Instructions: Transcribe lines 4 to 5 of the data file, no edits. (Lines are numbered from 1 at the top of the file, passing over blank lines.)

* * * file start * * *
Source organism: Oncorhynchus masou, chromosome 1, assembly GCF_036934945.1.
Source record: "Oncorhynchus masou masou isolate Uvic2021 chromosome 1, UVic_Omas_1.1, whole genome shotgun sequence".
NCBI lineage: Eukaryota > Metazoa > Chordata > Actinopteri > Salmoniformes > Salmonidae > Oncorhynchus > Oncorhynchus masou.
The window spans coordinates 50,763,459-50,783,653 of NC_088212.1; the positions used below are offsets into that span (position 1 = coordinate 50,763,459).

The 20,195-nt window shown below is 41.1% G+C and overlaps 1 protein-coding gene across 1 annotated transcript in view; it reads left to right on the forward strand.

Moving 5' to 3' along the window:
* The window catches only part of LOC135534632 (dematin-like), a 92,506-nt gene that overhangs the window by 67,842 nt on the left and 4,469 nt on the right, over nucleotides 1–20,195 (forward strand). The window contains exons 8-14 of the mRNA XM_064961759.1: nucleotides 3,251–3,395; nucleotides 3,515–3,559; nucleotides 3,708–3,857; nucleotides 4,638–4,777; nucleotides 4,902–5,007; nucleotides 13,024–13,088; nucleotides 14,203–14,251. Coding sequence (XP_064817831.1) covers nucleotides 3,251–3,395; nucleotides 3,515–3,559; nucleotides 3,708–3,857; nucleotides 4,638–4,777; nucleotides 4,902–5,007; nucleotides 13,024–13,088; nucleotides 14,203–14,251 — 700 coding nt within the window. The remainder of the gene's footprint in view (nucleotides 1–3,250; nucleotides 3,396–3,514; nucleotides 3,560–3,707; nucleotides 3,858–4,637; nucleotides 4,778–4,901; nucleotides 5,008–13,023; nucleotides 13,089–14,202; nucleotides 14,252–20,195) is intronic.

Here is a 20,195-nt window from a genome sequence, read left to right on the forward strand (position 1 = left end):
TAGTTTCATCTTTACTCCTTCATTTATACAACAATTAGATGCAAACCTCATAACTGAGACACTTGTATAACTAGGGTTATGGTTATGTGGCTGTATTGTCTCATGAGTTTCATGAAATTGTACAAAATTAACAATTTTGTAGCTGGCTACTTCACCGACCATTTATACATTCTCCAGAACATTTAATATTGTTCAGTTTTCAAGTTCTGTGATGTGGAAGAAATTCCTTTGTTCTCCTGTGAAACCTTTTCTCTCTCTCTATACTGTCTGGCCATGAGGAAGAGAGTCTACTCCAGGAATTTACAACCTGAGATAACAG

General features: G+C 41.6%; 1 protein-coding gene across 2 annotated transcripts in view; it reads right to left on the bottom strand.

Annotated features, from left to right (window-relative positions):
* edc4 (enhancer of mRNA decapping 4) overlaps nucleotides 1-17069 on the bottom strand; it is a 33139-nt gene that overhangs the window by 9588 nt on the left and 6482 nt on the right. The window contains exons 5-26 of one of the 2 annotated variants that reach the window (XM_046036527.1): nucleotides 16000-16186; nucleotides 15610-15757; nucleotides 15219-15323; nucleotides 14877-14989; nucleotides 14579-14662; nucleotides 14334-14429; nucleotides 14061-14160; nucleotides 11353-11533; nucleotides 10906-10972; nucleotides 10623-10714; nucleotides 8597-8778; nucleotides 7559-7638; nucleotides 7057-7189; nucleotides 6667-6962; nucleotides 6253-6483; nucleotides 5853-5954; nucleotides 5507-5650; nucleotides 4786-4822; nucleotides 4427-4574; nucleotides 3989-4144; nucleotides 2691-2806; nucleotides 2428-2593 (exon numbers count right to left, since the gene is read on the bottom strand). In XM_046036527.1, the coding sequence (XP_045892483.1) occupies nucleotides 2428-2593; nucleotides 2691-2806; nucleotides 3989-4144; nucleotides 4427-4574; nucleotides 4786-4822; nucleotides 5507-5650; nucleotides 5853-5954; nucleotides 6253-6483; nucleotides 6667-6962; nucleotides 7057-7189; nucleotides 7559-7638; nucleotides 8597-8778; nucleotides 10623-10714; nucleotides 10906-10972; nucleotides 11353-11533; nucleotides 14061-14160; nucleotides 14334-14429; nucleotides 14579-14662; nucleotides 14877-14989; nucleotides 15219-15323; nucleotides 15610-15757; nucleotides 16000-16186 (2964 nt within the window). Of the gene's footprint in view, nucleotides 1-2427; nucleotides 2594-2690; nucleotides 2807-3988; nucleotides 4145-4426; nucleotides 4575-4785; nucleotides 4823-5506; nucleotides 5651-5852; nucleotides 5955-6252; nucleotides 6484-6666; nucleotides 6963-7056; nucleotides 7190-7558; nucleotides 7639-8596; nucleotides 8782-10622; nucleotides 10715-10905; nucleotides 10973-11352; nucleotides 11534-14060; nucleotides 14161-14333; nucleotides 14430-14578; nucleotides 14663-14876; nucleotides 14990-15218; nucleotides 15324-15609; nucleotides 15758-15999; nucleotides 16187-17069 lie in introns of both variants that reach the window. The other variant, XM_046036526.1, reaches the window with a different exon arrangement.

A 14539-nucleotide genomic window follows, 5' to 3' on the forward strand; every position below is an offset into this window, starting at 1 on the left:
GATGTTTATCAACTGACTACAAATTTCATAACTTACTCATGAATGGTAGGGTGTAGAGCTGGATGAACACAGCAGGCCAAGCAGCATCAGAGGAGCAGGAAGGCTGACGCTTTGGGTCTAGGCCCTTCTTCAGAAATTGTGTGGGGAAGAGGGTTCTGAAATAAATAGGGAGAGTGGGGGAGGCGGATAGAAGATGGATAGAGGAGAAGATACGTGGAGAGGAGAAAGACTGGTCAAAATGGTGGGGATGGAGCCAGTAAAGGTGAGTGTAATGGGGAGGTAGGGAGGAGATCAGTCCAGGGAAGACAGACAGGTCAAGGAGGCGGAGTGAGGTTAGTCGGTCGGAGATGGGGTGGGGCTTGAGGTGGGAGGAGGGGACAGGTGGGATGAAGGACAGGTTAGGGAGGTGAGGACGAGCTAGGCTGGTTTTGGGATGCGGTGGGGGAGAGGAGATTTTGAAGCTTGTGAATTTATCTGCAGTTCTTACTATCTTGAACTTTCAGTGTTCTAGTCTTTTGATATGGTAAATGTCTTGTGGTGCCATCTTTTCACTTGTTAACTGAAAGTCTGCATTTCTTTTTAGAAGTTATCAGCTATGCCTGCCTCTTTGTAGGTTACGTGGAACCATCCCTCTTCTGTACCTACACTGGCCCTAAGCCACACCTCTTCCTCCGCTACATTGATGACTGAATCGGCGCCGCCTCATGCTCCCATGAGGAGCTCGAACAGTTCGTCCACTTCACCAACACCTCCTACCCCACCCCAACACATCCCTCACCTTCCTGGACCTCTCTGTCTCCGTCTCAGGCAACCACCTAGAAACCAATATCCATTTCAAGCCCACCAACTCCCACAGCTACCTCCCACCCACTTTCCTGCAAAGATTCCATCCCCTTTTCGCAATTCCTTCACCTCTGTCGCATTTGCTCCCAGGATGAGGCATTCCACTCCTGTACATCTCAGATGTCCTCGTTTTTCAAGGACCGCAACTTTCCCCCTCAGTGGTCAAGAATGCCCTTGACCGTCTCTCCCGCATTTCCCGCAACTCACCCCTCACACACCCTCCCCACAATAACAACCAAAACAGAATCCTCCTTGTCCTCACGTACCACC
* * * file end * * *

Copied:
The window spans coordinates 50,763,459-50,783,653 of NC_088212.1; the positions used below are offsets into that span (position 1 = coordinate 50,763,459).

The 20,195-nt window shown below is 41.1% G+C and overlaps 1 protein-coding gene across 1 annotated transcript in view; it reads left to right on the forward strand.